Yesterday, the Center for Biological Diversity increased the reward for information leading to a conviction for the illegal killing of a radio-collared wolf in California, OR-59, who had traveled there from Oregon in December 2018.
Earlier this week, the U.S. Fish and Wildlife Service released a statement announcing a $2,500 reward while publicly revealing for the first time that the wolf’s death was an unlawful shooting. With the Center boosting the amount by $5,000, the reward is now at $7,500.
“We grieve the senseless and illegal killing of this precious wolf,” Amaroq Weiss, a West Coast wolf advocate at the Center, said in a statement. “This loss is a terrible blow to wolf conservation in California. It underscores why our endangered wolves need the strongest possible protection at both state and federal levels.”
This most recent killing is one of several dozen in recent years jeopardizing the recovery of West Coast wolves in California, Oregon, and Washington.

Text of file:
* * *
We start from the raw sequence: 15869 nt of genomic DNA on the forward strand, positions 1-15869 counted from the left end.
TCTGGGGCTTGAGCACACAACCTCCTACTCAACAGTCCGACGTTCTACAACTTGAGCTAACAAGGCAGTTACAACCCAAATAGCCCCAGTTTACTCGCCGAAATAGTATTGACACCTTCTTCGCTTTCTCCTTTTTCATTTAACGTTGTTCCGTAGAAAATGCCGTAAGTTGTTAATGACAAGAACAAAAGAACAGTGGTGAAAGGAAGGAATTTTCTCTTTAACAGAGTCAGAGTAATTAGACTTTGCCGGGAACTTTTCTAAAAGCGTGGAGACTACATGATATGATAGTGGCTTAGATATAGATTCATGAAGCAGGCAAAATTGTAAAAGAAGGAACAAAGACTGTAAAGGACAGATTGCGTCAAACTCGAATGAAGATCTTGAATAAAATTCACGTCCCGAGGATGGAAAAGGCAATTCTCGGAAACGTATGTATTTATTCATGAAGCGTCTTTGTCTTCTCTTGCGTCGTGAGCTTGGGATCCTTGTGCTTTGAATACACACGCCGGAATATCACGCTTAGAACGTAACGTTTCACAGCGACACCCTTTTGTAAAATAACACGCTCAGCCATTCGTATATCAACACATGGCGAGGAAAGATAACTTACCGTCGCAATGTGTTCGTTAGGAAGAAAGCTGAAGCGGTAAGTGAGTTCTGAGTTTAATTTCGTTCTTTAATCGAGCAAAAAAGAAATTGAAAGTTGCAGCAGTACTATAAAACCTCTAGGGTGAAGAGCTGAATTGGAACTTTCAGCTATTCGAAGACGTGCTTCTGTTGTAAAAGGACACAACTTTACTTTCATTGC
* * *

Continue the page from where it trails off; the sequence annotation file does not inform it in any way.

OR-59, a one and a half year old radio-collared male wolf from Oregon moved into California in early December 2018. On December 5th, a rancher observed the wolf feeding on a calf carcass in northern Lassen County, but an investigation determined that the wolf had not killed the animal. After OR-59’s radio collar emitted a mortality signal, state wildlife officers found OR-59 dead along County Road 91 in Modoc County. A formal investigation by the Service revealed that the animal had been illegally shot and killed with a .22 caliber weapon.
Fewer than a dozen known wolves now live in California, including a few lone wolves and the Lassen pack. The Lassen pack was confirmed in 2017 and their range spans Lassen and Plumas counties.
The seven-member all-black Shasta pack, the state’s first in nearly 100 years, disappeared from Siskiyou County within months after its discovery in 2015, following the pack’s implications in two animal casualties and amid fears of poaching.
Gray wolves are protected as an endangered species under state and federal law. The maximum penalty for violating the federal Endangered Species Act is one year in jail and a $100,000 fine per individual.